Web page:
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The local luminosity function (LLF) describes the local space density of sources as a function of luminosity: it constitutes an important boundary condition for evolutionary models. Its determination is complicated by several factors discussed e.g. by Toffolatti et al. (1987). Ideally we would like to have a large, complete radio-selected sample of sources, all with redshift measurements, all at low enough redshifts for evolutionary effects to be insignificant, yet distant enough for the redshifts to be accurate distant estimators. The sources should be distributed over large enough volumes for clustering effects to average away.

In practice, however, the well-known fact that the redshift distribution of complete samples of radio sources peaks at z ~ 1 for all flux-density levels down to ~ 10 mJy, implies that local sources are swamped by the much more numerous distant ones. Singling them out by means of complete redshift measurements is therefore impractical, and we must confine ourselves to those brighter than some optical magnitude limit, i.e. we must deal with both radio and optical selection. If the magnitude limit for redshift measurements is too shallow, we lose the contribution of optically-faint galaxies. To some extent this bias may be corrected using bivariate (optical/radio) luminosity functions (Felten 1976, Auriemma et al. 1977). Alternatively, radio surveys of optically-selected samples can be used.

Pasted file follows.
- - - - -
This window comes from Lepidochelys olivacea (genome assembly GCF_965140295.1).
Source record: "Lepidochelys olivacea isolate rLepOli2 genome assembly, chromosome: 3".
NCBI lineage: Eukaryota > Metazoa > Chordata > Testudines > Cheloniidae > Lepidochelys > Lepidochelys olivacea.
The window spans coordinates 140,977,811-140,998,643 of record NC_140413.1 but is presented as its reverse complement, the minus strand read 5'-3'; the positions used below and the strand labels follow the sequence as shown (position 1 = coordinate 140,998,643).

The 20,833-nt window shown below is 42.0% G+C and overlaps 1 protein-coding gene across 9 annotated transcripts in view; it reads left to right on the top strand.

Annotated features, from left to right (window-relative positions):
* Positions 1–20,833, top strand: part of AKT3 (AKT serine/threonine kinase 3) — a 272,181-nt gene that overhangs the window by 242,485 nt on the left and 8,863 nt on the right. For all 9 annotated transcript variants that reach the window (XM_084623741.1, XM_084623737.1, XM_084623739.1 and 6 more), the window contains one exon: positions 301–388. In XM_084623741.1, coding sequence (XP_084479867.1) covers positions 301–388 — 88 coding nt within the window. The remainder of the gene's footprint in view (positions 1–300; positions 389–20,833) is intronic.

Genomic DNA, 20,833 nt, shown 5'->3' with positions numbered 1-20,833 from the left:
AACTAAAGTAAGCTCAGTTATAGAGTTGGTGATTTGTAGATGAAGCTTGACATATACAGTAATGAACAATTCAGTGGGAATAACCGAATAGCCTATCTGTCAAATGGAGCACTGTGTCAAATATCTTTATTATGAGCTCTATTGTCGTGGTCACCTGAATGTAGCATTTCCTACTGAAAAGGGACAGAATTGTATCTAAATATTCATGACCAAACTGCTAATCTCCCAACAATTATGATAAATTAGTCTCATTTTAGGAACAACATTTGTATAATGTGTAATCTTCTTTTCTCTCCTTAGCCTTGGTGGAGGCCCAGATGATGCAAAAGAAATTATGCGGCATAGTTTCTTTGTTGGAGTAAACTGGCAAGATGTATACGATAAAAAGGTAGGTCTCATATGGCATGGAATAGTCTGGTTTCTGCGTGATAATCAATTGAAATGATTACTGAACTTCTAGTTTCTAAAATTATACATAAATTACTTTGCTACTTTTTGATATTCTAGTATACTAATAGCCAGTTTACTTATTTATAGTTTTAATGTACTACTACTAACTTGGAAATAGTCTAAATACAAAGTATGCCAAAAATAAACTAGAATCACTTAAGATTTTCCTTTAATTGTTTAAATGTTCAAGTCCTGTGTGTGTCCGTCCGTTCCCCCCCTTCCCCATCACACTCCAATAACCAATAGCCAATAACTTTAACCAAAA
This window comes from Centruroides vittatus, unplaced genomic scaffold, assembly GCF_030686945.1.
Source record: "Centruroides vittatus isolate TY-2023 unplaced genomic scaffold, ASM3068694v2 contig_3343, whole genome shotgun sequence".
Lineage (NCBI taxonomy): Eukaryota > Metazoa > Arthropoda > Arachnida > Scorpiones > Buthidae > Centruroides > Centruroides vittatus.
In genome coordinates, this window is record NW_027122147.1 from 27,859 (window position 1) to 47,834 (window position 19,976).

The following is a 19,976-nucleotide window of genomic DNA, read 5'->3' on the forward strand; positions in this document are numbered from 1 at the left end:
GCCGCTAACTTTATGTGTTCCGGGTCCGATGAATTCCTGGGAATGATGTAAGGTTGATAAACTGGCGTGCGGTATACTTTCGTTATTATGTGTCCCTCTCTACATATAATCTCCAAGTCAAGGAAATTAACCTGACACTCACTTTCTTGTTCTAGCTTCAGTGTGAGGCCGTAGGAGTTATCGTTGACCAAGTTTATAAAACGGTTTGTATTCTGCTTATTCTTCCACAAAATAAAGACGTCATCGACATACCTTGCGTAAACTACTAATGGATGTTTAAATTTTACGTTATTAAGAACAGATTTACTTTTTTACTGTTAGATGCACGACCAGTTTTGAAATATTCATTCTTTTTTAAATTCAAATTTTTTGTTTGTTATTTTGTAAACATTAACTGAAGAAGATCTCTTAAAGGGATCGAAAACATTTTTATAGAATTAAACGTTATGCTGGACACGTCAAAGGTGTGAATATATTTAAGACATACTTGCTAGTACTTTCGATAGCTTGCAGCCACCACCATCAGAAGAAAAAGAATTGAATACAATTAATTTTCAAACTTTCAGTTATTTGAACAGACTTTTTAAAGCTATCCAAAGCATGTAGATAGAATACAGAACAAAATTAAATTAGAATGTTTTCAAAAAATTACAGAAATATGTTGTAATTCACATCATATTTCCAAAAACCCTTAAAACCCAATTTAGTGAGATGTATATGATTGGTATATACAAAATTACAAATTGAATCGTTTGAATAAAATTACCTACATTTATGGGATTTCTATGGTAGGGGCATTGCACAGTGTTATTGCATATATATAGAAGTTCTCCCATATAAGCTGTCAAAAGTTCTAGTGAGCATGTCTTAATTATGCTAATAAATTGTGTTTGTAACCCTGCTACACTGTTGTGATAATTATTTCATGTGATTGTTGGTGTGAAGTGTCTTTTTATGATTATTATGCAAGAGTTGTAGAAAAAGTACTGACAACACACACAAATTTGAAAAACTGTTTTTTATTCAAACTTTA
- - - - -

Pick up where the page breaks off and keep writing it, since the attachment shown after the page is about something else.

Spectacular progress has been recently achieved combining large-area spectroscopic surveys (Las Campanas, SDSS, 2dF and 6dF) with the NVSS and FIRST surveys (Machalski & Godlowski 2000, Magliocchetti et al. 2002, Sadler et al. 2002, Best et al. 2005, Mauch & Sadler 2007). A more local sample has been used by Condon et al. (2002).

If full redshift information is available for a flux-limited radio-selected sample containing too few local sources for a meaningful LLF to be directly derived, the LLF can be estimated from the luminosity distribution of the sample, for any chosen evolution function (Wall et al. 1980). The results are, by definition, model dependent, although the evolution function may be tightly constrained by source counts and other data.